In Italy there were five separate VAT rates: zero percent, four percent, five percent, ten percent, and 22 percent. Items not taxed or subject to lower tax rates included food, dining, and alcohol. Greece’s four VAT percentages were zero, six, 13, and 24 respectively, and food, beverages, and hotel stays were among things taxed at reduced rates. In all four countries listed on the meme, figures were once again cherry picked to produce or highlight the highest VAT rates without mention of a massive range of untaxed or reduced-tax items.

The United States proved a difficult country to measure in terms of sales tax rates, due to the range of difference between different states. However, in 2018 those numbers ranged from zero percent in some circumstances to roughly ten percent in the states with the highest combined sales taxes. By contrast, VAT is described as a more spread out form of consumption tax. Nevertheless, the meme lacked a benchmark against which American consumers could measure their own retail tax against European fiscal policy.

Finally, the meme referenced gas prices ranging from $6.04 per gallon (Germany) to $6.80 per gallon (Greece). published an interactive worldwide gas prices map in October 2018 that provided fairly recent averages for comparison to the meme. Worldwide, the United States ranks number 12 for lowest gas prices, behind Russia, Pakistan, Iran, and Venezuela. Bloomberg’s analysis supplied figures of $6.69 for Germany (vs. $6.04), $6.41 for England (vs. $6.10), $7.31 for Italy (vs. $6.84), and $7.36 for Greece (vs. $6.80). In the same ranking, per-gallon gas costs in the US were averaged at $3.15.

It should be noted that the overarching point of the meme was critique of the impact of socialism on income tax, sales tax, and fuel prices — but the country which ranked first for cheapest gas is Venezuela, frequently derided as having catastrophic socialist policies in American political discourse.

On the same day this version of the meme appeared, published an editorial about socialist policy and its effect on residents of Venezuela. The cost of fuel can be taxes as consumption (with Scandinavian countries often referenced in op-eds), but an October 2018 editorial opposing those countries’ trade-offs focused more on income tax:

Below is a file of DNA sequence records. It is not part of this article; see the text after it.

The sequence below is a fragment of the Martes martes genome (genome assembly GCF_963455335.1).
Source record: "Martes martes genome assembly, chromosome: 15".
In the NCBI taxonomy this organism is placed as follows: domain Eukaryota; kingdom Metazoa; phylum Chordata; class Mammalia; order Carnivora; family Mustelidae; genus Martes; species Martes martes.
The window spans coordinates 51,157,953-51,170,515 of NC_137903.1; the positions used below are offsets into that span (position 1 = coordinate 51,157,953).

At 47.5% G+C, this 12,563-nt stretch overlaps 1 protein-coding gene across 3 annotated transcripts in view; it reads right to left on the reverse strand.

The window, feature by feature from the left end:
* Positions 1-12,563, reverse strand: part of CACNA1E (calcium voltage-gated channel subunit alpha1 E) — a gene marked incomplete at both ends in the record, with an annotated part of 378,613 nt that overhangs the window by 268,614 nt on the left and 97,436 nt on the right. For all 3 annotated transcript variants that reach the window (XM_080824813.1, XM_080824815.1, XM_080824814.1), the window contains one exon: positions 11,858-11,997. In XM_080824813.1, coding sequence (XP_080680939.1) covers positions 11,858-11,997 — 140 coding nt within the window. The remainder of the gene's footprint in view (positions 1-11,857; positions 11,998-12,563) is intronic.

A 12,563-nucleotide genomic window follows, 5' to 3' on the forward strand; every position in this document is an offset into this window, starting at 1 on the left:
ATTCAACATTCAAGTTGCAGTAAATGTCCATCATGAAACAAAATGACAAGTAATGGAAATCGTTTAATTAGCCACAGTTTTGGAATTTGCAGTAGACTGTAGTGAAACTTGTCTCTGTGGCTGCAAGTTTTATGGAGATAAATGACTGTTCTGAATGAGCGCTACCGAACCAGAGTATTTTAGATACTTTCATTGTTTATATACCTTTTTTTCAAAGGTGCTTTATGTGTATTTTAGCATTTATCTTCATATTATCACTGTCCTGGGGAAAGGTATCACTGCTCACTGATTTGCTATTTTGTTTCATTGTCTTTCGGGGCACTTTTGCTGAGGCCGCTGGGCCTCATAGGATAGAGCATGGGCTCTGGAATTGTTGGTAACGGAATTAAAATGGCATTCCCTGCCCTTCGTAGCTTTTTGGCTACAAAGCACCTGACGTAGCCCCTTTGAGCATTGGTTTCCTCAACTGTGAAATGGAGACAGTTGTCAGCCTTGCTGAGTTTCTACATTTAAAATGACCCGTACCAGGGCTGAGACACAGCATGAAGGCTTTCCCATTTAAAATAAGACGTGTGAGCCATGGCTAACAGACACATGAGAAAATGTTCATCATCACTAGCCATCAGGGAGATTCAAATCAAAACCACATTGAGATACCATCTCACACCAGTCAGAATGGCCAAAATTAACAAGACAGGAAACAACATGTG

Sweden, Denmark, Norway, and other northern European nations do provide more social and economic benefits to their citizens than the U.S. Free childcare. Paid parental leave for mothers and fathers. Extended sick leave. Generous unemployment benefits. Shorter work hours and longer vacations. Universal healthcare. Free college tuition. Much higher retirement benefits than in the U.S.

How do those countries pay for all those benefits?

Start with consumption taxes. Most European countries don’t levy sales taxes. But they do have national value added taxes, which are similar to sales taxes but are less transparent.  In the Nordic countries they average a little over 20 percent, three times Vermont’s sales tax.

Denmark has a 100 percent tax on cars, which means a $30,000 Toyota Camry costs $60,000. Filling up the car is expensive, with Nordic gasoline taxes over $3.00 per gallon, putting gas prices at about $7.00 per gallon.

This meme presented both an opinion about “socialism” or “free stuff” in Europe alongside purported factual information about how the unspecified “stuff” was funded. It inaccurately provided only the top income tax rates for its four countries (Germany, England, Italy, and Greece), without information about American tax rates for comparison. It utilized the same cherry picking style with respect to VAT rates in those countries, selecting only the highest levels — often inaccurately. Finally, it presented what appeared to be out-of-date gas price statistics for the four countries. Although some of its claims were not entirely off the mark, the meme creatively arranged partial truths, fiction, and inaccuracies to argue its point.